Beach Boys Sell Music, Brand, Rights to Irving Azoff's New Company - Rolling Stone
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Inside the Ambitious Plan to Monetize the Beach Boys’ Legacy

Brian Wilson, Mike Love, and Al Jardine on why they’ve sold a controlling interest in their intellectual property to a new company led by Irving Azoff — and how they hope to celebrate their 60th anniversary

the beach boysthe beach boys

Guy Webster*


When Carl Wilson died of cancer in 1998, his sons Jonah and Justyn became heirs to their father’s estate. That meant joining with surviving Beach Boys founders Mike Love, Brian Wilson, and Al Jardine to vote on key business decisions, from archival releases to commercials. It wasn’t easy. “The dynamic changed a lot after our father passed,” says Jonah, who was in his late twenties at the time. “Not to say it was all negative, but we had a lot of challenges.” Adds Justyn, “In the beginning, it was just trying to navigate a very complicated group of individuals.”

These days, Carl’s sons are more optimistic. They recently came together with the founding members to make a major decision: The band has sold a controlling interest in the Beach Boys’ intellectual property — including their master recordings, a portion of their publishing, the Beach Boys brand, and memorabilia — to Iconic Artists Group, a new company run by longtime music business power player Irving Azoff.

“They can make the final decision on business decisions, which is what we really need — what we have needed, I should say,” says guitarist Al Jardine, who, with the rest of the band, will retain an interest in their assets, participating in the “upside” that Iconic expects to create by actively marketing and promoting the Beach Boys.

Azoff has managed the Eagles since 1974, and his clients also include Steely Dan, Jimmy Buffett, and Jon Bon Jovi. His Azoff Company has artist management, music publishing, and venue branches, but he is launching Iconic as he contends with a new reality: What happens when artists can no longer tour to support themselves? “A lot of his artists are getting to a point in life where they want to think about estate planning, they want to think about the future of their legacy,” says Elizabeth Collins, co-President of the Azoff Company. “We’re not replacing anybody’s manager by any stretch of the imagination, but oftentimes, their manager is their same age.” (Azoff, 73, expects Iconic to continue long after he stops managing artists.)

Iconic will bring the Beach Boys’ music, branding, archives, and more under one roof, unlike recent deals struck by Bob Dylan, who sold his songwriting catalog to Universal Music Publishing Group for a reported sum of nearly $400 million, and Neil Young, who sold half of the worldwide copyright and income interests of his catalog to Merck Mercuriadis’ Hipgnosis Songs Fund for an estimated $150 million. “The fact that they’re buying not only music rights, but also rights and in name, image and likeness and brand — I think it makes their strategy somewhat unique,” says David Dunn, an investment banker who has worked with the estates of Prince and Michael Jackson. “I think their strategy is interesting, because they’re trying to develop the overall brand along with the music assets.”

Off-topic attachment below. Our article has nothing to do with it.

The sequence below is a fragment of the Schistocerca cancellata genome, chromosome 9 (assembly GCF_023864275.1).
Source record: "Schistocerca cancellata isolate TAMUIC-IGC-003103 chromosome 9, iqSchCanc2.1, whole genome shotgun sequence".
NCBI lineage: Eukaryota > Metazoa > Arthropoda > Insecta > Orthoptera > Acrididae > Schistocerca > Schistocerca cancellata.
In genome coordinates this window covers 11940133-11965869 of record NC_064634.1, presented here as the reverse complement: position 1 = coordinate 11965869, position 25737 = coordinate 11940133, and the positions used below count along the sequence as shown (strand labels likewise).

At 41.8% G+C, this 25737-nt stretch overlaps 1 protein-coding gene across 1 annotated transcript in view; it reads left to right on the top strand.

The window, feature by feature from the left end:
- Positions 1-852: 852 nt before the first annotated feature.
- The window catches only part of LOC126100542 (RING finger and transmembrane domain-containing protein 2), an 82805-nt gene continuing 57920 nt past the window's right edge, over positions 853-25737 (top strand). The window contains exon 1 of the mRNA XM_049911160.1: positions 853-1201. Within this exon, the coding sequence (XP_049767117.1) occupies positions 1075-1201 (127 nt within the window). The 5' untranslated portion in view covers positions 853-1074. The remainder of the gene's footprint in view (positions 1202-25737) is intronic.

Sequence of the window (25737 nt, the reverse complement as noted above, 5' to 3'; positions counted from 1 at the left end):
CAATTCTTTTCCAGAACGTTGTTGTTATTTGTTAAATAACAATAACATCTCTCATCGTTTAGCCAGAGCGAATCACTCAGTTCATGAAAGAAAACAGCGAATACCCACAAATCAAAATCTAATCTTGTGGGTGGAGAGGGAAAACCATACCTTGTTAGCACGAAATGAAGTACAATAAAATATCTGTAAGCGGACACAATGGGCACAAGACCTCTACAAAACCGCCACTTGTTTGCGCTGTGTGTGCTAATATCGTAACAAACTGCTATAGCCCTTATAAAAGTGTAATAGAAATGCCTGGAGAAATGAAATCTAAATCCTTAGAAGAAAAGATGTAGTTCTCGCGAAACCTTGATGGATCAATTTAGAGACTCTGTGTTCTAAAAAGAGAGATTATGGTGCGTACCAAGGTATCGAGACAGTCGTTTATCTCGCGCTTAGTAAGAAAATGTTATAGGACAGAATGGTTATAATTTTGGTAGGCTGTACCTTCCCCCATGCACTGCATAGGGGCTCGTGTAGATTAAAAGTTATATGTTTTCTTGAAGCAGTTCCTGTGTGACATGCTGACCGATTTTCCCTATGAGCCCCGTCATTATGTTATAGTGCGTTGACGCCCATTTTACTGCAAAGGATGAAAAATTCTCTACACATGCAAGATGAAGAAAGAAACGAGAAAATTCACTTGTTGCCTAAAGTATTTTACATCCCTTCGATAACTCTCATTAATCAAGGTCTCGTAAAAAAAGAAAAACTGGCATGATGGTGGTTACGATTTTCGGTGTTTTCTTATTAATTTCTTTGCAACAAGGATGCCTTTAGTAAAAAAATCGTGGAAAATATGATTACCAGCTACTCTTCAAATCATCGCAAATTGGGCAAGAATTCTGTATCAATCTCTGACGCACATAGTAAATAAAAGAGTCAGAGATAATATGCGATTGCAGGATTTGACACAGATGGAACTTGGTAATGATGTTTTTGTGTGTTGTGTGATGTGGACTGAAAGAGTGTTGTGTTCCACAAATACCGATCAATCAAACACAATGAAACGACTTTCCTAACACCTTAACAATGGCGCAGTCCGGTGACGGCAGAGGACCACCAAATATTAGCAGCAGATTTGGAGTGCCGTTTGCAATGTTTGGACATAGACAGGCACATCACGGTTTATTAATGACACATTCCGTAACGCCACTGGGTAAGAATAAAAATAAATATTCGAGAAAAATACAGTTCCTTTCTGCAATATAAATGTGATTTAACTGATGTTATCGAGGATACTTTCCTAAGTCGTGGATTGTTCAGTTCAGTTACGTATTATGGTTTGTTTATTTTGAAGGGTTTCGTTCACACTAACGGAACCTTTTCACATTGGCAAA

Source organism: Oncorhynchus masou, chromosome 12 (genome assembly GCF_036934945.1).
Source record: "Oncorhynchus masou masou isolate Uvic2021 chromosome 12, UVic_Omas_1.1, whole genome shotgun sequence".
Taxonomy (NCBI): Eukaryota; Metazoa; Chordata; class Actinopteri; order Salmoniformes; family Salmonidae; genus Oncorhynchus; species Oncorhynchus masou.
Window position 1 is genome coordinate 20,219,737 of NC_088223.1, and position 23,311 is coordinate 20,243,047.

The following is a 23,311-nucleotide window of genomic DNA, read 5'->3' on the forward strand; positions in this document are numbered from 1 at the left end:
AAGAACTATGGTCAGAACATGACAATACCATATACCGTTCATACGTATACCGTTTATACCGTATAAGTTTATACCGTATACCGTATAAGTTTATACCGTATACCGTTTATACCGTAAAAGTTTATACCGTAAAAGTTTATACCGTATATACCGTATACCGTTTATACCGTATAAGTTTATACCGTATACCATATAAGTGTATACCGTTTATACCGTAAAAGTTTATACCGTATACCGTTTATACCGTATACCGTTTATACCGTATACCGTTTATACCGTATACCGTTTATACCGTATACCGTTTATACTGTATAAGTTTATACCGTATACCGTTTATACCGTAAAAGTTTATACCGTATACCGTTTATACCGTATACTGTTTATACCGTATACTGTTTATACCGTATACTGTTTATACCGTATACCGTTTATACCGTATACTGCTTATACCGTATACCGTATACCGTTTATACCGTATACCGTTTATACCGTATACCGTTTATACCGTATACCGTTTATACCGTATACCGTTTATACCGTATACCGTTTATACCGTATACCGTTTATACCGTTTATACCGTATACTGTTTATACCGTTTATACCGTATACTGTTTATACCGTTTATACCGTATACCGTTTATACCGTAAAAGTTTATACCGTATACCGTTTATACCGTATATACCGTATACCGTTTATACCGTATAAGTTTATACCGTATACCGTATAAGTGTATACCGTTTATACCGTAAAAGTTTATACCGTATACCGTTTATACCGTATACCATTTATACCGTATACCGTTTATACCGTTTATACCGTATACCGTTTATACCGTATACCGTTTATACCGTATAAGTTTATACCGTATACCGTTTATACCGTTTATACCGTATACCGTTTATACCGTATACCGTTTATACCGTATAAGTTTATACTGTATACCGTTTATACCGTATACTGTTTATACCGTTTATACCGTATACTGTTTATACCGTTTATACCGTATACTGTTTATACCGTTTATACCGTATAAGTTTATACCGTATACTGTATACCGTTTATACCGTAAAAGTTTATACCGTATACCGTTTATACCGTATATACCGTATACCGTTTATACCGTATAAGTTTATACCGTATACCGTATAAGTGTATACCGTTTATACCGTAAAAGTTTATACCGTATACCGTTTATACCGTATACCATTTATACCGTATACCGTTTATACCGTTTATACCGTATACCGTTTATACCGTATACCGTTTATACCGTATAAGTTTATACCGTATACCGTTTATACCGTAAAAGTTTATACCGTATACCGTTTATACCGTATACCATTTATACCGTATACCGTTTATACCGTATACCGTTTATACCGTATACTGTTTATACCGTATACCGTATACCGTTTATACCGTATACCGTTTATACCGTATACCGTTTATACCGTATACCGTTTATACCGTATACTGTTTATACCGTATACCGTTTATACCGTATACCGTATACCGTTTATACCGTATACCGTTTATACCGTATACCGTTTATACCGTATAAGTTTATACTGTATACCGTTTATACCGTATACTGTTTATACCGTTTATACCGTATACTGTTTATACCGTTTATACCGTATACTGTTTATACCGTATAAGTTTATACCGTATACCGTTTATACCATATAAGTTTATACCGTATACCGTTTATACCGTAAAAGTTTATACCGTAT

Azoff, who is not disclosing how much his company paid for a controlling stake in the Beach Boys organization, sees Iconic as filling a crucial role absent in other recent deals. “Most of those are being set up as financial transactions that are more financial-institution-feeling,” he says. “We like to think that we have a particular talent from having represented people like the Eagles and Fleetwood Mac and Van Halen and Steely Dan all these years to really, really understand longevity and how to build it, and we’re going to be thrilled to help the Beach Boys achieve all these goals.” 

The first order of business is celebrating the 60th anniversary of the Beach Boys’ founding in Southern California in 1961. Potential plans include a documentary, a television tribute special, a touring exhibit, and more — and maybe, if everything lines up just right, their first reunion shows in nearly a decade. “I’m humbled and honored that they chose us,” says Azoff, who saw the band play when he was a teenager in Illinois in 1965, an experience he calls “mind-blowing.” “It all started for me there,” he says. “We understand the responsibility that they’ve assigned to us and we will not disappoint them. We’re gonna get this right.”

The history of the Beach Boys’ business side is full of missed opportunities. In 1969, Murry Wilson, the domineering father of Brian, Dennis, and Carl Wilson, and the band’s former manager, sold Sea of Tunes — the band’s publishing company, which owned the rights to the dozens of classic hits from “Surfin’ Safari” to “Good Vibrations” — to A&M Records for only $700,000. “He believed we were washed up,” Brian wrote later. “He had taken the only thing that we knew would last, our songs, and sold it off like he was running a garage sale.”